If anyone has any better solutions I’d like to hear them. And please don’t say “stop using Maven”.

Published at DZone with permission of James Betteley, author and DZone MVB. (source)

(Note: Opinions expressed in this article and its replies are the opinions of their respective authors and not those of DZone, Inc.)

Comments

Mladen Girazovski replied on Mon, 2012/05/07 - 7:00am

 If anyone has any better solutions I’d like to hear them. And please don’t say “stop using Maven”.

 Let me put it this way: Stop abusing Maven version numbers ;)

Our verisoning is like this...

Sounds to me like your build/deploy/release process is not really aligned to Maven yet.

Maven has its own versioning scheme, instead of trying to change Mavens way, change your own way :)

Have you had a look at this plugin?

http://mojo.codehaus.org/buildnumber-maven-plugin/

It should do what you want, except for naming the file the way you want, since it would break maven versioning scheme, instead you'll have the build number in your MetaData like MANIFEST etc. pp.

 

Jörg Buchberger replied on Mon, 2012/05/07 - 8:41am

Hi

if you need to change your version format ...

you might just as well also slightly change your group-ID.

Such a workaround would avoid the conflicts you outlined above. 

 

Cheers

Jörg 

Bruce Baron replied on Mon, 2012/05/07 - 12:15pm

Version number Nazi? That's a bit harsh, considering there has to be some sane way to order version strings to determine if a particular version string is inside or outside a range.

Pieter Van Der Meer replied on Mon, 2012/05/07 - 2:13pm

James,

 what wonders me is the following from your post:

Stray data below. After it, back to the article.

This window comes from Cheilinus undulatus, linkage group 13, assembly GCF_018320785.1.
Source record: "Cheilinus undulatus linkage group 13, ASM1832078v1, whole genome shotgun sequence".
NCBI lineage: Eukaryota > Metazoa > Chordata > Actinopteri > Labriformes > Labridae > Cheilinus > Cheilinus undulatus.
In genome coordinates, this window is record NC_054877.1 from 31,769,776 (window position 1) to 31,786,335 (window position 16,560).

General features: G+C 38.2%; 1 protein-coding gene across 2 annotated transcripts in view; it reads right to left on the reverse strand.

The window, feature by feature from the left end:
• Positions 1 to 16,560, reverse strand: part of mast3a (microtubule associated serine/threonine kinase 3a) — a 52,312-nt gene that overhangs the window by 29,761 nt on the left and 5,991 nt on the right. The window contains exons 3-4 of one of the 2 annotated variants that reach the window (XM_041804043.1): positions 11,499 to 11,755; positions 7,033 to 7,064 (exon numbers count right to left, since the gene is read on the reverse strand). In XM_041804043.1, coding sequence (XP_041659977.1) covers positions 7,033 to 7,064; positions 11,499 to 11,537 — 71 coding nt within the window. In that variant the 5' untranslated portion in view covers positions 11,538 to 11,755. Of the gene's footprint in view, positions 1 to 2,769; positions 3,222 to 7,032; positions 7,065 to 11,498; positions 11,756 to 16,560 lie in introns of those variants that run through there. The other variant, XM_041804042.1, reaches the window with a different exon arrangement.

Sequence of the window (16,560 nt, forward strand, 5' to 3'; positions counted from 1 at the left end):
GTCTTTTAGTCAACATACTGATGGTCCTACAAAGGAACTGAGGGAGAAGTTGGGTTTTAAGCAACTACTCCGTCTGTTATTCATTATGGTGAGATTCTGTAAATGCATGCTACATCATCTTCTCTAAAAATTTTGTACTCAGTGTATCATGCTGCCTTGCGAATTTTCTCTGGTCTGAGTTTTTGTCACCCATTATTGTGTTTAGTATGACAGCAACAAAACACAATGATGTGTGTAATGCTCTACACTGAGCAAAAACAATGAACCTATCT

Anything could happen, any environmental change could produce a slightly different build to the previous one.

 How can this happen. What you are saying is that you have a non-reproduciable build. If so, why even bother with build numbers. The number has become meaning less. A defect found in build 4321 can not be reproduced, some environment change (which i dont know) introduced this defect...

 Just use the standard maven snapshot numbering and you are at the same point.

(btw I endorse the solution with the build number plugin. In general I create a custom manifest including my SCM revision number, timestamp and info about who or what created the artifact).

Pieter 

Loren Kratzke replied on Wed, 2012/05/09 - 11:52am

Basically, stop putting metadata (patch numbers and buildIds) in your version numbers. Use the manifest to hold that information and use some other system to report on it.

Furthermore, you pretty much need to do a Maven release with every build based upon your previous posts mentioning that you want every build to be a potential release. Just bite the bullet and release with every build. It is what you want to do anyway. Just do it.

The notion of every build being a potential release is unconventional at best. The Maven montra is convention over configuration.

Curtis Yanko replied on Tue, 2012/05/08 - 7:22am

Clasic case of solving a problem that doesn't exist. I ran into this when we were doing modular builds, the EAR projects tend not to increment so we started passing in the build number from the CI instead. However, if the intent is to reflect the repository version, you should check out from a level that is reflective of the whole project and not just the one module.

Pietro Martinelli replied on Thu, 2012/05/10 - 7:28am

What about using a numbering schema like

{major}.{minor}.{patch}-{timestamp} ?

 This schema complies with Maven standard schema but can differentiate different build of the same VCS snapshot, if you can pay the price of losing the reference to Perforce check-in number...